Marxian Value Theory After Sraffa

  • M. C. Howard
  • J. E. King
Part of the Radical Economics book series (RAE)


As we indicated in the previous chapter, the impact of Sraffa’s The Production of Commodities by Means of Commodities was by no means immediate. The initial effect was to generate an attack upon neoclassical theory, which resulted in the ‘Cambridge Controversies’ of the mid-1960s. Although this was relevant to the Marxian analysis of ‘vulgar economy’, it did not bear upon the logical coherence of Marxian political economy itself, and it was not until the 1970s that the direct implications for Marxian economics began to be appreciated. Meanwhile, the questions raised by Francis Seton and Paul Samuelson in the 1950s awaited answers (see Chapter 12 above). It remained to be seen whether Samuelson’s conclusions could be generalised to an n-sector model, and whether (as Engels and others had supposed) the transformation of values into prices of production could legitimately be regarded as a historical as well as a logical process (see volume I of this book, Chapter 3, section II). Also unresolved were important methodological issues concerning the role of mathematical models in the appraisal of Marxian value theory, and the relative significance of the qualitative and quantitative aspects of the problem.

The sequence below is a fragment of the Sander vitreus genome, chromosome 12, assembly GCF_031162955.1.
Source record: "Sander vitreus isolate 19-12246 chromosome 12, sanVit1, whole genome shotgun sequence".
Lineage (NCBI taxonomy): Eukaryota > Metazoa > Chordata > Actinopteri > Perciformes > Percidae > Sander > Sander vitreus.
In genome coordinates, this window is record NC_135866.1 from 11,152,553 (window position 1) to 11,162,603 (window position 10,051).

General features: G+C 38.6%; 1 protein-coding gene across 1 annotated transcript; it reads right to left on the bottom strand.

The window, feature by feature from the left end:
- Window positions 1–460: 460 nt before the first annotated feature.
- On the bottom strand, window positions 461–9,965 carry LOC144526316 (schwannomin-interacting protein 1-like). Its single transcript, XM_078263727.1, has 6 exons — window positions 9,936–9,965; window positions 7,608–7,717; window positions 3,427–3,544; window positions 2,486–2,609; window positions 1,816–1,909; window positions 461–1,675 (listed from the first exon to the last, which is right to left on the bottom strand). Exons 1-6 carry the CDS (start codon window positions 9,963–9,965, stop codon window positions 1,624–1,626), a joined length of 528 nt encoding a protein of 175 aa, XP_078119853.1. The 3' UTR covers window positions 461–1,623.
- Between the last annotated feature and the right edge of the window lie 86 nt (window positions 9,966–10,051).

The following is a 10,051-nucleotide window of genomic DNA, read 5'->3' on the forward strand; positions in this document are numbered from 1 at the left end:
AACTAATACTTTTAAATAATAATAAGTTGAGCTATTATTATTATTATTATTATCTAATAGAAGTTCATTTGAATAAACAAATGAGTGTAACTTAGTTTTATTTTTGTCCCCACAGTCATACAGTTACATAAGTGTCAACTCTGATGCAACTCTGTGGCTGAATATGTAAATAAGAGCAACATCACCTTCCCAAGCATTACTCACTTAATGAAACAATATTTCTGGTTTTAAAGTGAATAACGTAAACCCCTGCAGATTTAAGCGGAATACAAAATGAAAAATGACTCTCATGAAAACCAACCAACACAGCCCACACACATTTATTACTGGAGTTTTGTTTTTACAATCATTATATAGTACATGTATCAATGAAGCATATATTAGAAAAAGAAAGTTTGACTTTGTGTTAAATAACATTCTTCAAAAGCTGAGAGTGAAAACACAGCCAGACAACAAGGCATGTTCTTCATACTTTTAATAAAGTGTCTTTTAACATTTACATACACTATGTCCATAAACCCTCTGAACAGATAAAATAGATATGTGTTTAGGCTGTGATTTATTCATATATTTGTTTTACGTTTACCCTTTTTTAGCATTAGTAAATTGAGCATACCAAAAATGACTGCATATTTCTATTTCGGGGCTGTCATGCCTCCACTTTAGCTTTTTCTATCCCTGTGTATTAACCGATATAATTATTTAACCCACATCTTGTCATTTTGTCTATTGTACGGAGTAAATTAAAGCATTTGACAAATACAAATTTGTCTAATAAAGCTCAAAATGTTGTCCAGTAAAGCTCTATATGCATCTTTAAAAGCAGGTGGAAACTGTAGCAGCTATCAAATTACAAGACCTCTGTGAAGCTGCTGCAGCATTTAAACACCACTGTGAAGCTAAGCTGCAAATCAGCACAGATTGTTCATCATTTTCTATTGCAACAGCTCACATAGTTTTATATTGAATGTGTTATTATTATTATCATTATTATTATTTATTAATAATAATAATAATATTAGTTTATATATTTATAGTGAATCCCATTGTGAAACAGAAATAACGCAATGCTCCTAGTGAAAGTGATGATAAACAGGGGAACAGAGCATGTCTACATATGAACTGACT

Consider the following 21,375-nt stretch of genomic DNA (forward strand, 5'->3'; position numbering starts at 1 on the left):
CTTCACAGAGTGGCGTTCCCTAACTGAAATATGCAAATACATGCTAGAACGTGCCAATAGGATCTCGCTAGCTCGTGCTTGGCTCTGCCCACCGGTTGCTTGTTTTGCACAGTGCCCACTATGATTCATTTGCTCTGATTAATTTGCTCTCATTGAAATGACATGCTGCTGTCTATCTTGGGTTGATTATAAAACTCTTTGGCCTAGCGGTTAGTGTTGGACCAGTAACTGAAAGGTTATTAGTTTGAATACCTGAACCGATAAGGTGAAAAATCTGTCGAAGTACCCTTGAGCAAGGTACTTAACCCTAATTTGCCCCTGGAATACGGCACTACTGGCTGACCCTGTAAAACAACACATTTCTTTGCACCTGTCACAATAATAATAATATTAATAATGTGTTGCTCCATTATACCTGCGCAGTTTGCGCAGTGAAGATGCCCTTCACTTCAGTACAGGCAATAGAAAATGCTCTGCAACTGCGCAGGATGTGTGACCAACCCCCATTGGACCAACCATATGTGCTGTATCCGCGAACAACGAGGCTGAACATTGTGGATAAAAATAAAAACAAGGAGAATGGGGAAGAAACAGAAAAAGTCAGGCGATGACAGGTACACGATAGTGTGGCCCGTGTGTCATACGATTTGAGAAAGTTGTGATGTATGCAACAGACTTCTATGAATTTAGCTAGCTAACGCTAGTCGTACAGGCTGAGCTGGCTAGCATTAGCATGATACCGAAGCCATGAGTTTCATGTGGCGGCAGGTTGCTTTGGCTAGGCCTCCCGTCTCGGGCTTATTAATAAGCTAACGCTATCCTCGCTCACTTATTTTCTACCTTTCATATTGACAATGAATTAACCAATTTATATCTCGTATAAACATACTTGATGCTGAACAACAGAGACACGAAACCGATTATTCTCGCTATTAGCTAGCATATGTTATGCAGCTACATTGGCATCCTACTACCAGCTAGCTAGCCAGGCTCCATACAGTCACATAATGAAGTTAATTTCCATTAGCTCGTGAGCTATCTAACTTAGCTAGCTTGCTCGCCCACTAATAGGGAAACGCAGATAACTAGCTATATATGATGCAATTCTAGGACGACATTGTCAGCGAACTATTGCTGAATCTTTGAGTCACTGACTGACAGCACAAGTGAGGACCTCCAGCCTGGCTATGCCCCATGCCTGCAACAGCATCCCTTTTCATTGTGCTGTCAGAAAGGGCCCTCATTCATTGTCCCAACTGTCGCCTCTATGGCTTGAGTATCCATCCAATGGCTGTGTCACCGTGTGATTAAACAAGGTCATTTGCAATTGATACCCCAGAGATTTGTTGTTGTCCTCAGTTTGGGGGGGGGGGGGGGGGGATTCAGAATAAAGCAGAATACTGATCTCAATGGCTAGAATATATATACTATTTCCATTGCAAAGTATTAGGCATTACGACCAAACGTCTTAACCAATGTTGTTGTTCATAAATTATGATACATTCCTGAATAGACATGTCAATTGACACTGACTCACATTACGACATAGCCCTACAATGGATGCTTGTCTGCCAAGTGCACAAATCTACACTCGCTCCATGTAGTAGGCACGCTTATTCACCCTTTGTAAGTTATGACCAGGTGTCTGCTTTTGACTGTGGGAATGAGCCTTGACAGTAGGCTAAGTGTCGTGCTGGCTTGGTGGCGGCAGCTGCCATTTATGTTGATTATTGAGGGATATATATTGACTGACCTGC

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Copyright information

© M. C. Howard and J. E. King 1992

Authors and Affiliations

  • M. C. Howard
    • 1
    • 2
  • J. E. King
    • 3
  1. 1.University of WaterlooCanada
  2. 2.University of CaliforniaRiversideUSA
  3. 3.La Trobe UniversityAustralia

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